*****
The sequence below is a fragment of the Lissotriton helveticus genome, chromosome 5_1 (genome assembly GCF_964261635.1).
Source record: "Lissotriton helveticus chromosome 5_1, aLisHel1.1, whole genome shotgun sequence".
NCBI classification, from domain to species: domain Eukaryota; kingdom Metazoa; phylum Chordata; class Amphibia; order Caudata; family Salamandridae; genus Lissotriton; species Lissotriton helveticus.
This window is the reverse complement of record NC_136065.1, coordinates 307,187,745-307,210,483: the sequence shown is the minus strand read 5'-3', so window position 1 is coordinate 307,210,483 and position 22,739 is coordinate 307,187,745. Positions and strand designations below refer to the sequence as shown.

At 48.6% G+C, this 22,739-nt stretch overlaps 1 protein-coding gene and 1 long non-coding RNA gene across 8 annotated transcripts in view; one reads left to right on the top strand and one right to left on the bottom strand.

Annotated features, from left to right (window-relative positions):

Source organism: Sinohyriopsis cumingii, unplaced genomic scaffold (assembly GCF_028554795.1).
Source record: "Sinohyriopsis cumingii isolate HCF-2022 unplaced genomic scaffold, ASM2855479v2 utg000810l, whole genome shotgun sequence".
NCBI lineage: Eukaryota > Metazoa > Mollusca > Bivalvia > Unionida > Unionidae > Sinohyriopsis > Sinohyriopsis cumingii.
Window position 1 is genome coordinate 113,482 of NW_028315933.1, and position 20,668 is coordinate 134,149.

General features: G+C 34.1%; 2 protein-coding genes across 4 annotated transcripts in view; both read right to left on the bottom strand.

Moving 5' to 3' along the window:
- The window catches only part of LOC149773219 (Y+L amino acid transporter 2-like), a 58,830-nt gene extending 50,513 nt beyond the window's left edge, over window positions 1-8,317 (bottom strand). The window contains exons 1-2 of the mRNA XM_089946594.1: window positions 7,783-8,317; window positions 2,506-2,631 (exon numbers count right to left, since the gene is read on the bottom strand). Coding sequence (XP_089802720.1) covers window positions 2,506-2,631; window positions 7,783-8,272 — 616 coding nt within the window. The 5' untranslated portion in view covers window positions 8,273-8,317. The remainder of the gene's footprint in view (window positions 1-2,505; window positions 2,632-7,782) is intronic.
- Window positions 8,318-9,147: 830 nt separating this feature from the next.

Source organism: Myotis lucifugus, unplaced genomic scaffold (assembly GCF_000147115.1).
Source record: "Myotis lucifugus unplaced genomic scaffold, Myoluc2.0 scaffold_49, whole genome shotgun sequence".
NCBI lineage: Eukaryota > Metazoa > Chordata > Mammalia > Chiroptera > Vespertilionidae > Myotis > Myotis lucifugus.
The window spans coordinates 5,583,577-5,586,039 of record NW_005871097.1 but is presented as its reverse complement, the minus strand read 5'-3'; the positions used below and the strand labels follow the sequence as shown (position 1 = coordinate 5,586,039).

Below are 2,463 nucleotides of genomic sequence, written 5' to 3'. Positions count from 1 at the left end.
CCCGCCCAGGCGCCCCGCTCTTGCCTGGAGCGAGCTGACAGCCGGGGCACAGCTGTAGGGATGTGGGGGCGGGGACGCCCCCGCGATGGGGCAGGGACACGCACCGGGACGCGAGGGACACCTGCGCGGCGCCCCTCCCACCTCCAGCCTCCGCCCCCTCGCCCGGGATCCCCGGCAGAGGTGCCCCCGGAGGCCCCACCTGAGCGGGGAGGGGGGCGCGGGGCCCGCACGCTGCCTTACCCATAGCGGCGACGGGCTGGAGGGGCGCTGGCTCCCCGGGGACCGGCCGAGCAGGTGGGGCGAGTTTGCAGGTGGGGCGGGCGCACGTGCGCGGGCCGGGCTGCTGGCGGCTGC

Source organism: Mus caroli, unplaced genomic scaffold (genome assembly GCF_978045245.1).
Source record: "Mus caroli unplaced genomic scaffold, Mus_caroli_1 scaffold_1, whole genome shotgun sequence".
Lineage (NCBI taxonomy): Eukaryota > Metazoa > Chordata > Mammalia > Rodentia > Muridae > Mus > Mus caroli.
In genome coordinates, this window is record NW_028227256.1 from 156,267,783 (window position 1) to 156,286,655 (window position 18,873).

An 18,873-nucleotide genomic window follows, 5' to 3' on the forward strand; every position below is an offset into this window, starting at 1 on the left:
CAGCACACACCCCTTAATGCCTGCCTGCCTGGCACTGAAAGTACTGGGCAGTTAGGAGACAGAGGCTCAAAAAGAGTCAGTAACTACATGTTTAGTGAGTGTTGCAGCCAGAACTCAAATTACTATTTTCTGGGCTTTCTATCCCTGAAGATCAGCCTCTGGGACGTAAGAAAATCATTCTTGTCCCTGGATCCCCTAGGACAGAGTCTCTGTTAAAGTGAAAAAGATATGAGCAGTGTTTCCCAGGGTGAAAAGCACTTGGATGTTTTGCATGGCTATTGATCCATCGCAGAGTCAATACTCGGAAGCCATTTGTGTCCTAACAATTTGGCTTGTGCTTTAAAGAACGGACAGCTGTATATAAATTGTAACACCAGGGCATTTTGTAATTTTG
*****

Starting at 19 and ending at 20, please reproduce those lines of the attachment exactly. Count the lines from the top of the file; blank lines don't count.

Below are 2,463 nucleotides of genomic sequence, written 5' to 3'. Positions count from 1 at the left end.
CCCGCCCAGGCGCCCCGCTCTTGCCTGGAGCGAGCTGACAGCCGGGGCACAGCTGTAGGGATGTGGGGGCGGGGACGCCCCCGCGATGGGGCAGGGACACGCACCGGGACGCGAGGGACACCTGCGCGGCGCCCCTCCCACCTCCAGCCTCCGCCCCCTCGCCCGGGATCCCCGGCAGAGGTGCCCCCGGAGGCCCCACCTGAGCGGGGAGGGGGGCGCGGGGCCCGCACGCTGCCTTACCCATAGCGGCGACGGGCTGGAGGGGCGCTGGCTCCCCGGGGACCGGCCGAGCAGGTGGGGCGAGTTTGCAGGTGGGGCGGGCGCACGTGCGCGGGCCGGGCTGCTGGCGGCTGC